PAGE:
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20200719 Monte Torrezzo

was followed in the afternoon by the busy scenic Pizzo Formico 1636m P1050 set in pasture and woodland.

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20200719 Pizzo Formico summit view

July 20 featured the dramatic but straightforward limestone peak of Monte Caplone 1976m P1234

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20200719 Monte Caplone from trailhead

with its intricately constructed wartime Strada Bocca Lorina,

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On the wartime Strada Bocca Lorina en route to Monte Caplone

followed by Monte Misone 1803m P1040. Misone stands defiantly among taller peaks and it was a steep hot afternoon ascent, to a summit crowned with an ingeneous balanced three-boulder cairn.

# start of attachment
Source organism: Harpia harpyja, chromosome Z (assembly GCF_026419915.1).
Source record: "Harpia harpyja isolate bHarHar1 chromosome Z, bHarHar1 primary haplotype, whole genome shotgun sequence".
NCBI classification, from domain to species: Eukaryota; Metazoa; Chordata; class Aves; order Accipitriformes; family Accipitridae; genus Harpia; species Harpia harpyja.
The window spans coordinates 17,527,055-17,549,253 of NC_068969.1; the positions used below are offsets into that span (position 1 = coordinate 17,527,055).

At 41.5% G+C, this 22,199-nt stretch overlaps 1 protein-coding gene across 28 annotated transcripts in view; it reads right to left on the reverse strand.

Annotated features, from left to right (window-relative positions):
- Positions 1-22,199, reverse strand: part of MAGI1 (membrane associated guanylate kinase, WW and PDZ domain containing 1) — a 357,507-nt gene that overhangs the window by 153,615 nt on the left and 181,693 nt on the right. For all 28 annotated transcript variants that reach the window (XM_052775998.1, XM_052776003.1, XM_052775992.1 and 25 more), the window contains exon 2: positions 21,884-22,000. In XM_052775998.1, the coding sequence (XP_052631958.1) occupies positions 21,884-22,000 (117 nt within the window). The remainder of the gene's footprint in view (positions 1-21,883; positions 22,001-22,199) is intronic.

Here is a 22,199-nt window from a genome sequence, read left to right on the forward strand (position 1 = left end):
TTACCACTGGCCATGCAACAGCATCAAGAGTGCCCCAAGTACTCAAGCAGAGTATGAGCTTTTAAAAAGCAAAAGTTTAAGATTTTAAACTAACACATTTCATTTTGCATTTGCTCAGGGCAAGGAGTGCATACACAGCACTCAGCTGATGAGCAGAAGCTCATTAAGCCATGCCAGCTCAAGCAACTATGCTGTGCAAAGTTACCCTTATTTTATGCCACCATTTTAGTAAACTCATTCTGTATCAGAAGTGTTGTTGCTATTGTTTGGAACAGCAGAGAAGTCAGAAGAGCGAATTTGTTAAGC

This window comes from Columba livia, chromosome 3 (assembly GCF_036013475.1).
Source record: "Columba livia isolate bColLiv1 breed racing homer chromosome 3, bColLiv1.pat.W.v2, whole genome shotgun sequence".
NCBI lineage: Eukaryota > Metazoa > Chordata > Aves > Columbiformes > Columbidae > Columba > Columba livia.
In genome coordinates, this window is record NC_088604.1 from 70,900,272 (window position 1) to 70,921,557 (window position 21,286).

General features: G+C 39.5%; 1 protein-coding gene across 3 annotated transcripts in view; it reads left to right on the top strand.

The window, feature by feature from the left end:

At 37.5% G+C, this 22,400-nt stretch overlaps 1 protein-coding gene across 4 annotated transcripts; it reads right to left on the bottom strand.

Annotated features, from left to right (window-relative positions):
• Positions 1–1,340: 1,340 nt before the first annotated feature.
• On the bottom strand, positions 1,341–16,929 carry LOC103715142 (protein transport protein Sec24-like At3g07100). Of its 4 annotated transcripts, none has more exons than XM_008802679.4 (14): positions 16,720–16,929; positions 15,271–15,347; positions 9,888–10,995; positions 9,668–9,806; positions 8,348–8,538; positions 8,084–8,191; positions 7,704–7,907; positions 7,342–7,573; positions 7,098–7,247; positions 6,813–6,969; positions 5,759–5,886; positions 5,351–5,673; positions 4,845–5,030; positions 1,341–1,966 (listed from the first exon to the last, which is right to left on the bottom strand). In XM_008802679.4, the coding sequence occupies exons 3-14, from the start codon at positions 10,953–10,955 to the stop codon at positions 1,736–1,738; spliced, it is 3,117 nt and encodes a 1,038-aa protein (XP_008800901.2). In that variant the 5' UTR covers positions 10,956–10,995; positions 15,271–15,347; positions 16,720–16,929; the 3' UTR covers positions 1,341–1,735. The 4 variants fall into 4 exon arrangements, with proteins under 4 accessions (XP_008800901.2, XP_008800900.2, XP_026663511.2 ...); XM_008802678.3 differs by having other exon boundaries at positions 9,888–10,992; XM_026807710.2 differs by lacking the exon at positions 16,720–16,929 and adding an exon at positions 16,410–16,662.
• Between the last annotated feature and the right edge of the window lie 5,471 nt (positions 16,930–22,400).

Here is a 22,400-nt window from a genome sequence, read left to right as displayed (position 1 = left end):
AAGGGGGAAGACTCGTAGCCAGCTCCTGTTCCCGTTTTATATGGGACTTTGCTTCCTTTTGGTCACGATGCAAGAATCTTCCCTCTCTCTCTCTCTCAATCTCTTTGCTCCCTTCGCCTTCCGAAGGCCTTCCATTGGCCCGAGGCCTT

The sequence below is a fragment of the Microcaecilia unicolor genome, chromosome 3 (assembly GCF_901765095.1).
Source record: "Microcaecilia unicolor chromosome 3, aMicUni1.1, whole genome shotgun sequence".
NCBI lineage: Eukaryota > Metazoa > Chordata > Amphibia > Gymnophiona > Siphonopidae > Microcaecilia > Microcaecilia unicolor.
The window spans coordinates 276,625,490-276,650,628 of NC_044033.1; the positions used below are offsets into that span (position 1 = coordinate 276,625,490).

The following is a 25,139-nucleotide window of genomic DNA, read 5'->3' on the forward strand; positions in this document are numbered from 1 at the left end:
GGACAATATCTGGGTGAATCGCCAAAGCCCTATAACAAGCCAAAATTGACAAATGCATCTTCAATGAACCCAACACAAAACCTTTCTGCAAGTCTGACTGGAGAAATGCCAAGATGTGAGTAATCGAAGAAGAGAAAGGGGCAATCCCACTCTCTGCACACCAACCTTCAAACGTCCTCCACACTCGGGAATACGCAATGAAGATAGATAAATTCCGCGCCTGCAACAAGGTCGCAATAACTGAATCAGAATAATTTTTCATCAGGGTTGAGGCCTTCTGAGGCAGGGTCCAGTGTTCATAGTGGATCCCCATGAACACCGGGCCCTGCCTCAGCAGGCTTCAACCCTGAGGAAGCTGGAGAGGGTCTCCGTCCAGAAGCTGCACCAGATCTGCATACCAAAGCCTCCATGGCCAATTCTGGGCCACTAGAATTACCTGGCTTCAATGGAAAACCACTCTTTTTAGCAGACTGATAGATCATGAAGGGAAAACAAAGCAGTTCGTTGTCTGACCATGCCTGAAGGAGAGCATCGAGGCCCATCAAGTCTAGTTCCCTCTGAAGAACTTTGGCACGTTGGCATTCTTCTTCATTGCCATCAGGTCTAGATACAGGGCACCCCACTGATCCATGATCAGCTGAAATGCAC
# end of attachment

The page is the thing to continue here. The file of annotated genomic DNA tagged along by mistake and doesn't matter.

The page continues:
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Monte Misone cairn craft - more stable than it looks

July 21 I’d made a date with the first ultra of the trip, the more challenging scrambly Pizzo di Coca 3050m P1788. The peak is usually climbed in two days, but for me it fitted nicely into an eight hour day (and even so, I was overtaken on the ascent)

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20200721 Pizzo di Coca: SE ridge scramble, crux passage

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Pizzo di Coca SE ridge: natural rock garden

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Pizzo di Coca summit view